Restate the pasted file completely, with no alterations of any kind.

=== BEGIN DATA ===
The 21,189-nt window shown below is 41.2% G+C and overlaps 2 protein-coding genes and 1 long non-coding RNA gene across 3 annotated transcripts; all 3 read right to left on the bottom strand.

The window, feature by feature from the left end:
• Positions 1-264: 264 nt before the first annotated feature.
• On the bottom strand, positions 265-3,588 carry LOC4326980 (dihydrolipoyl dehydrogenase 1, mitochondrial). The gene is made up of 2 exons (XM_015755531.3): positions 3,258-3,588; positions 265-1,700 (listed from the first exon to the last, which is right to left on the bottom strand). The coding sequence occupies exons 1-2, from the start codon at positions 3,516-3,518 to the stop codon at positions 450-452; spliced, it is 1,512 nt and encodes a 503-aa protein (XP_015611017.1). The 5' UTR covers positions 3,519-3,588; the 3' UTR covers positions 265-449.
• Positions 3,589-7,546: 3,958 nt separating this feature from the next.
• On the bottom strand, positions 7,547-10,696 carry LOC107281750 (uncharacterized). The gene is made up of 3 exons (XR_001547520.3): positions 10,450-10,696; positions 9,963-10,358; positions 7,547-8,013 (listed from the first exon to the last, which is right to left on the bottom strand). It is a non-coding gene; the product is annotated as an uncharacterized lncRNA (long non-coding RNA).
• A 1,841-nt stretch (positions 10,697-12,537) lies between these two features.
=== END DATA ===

The 21,189-nt window shown below is 41.2% G+C and overlaps 2 protein-coding genes and 1 long non-coding RNA gene across 3 annotated transcripts; all 3 read right to left on the bottom strand.

The window, feature by feature from the left end:
• Positions 1-264: 264 nt before the first annotated feature.
• On the bottom strand, positions 265-3,588 carry LOC4326980 (dihydrolipoyl dehydrogenase 1, mitochondrial). The gene is made up of 2 exons (XM_015755531.3): positions 3,258-3,588; positions 265-1,700 (listed from the first exon to the last, which is right to left on the bottom strand). The coding sequence occupies exons 1-2, from the start codon at positions 3,516-3,518 to the stop codon at positions 450-452; spliced, it is 1,512 nt and encodes a 503-aa protein (XP_015611017.1). The 5' UTR covers positions 3,519-3,588; the 3' UTR covers positions 265-449.
• Positions 3,589-7,546: 3,958 nt separating this feature from the next.
• On the bottom strand, positions 7,547-10,696 carry LOC107281750 (uncharacterized). The gene is made up of 3 exons (XR_001547520.3): positions 10,450-10,696; positions 9,963-10,358; positions 7,547-8,013 (listed from the first exon to the last, which is right to left on the bottom strand). It is a non-coding gene; the product is annotated as an uncharacterized lncRNA (long non-coding RNA).
• A 1,841-nt stretch (positions 10,697-12,537) lies between these two features.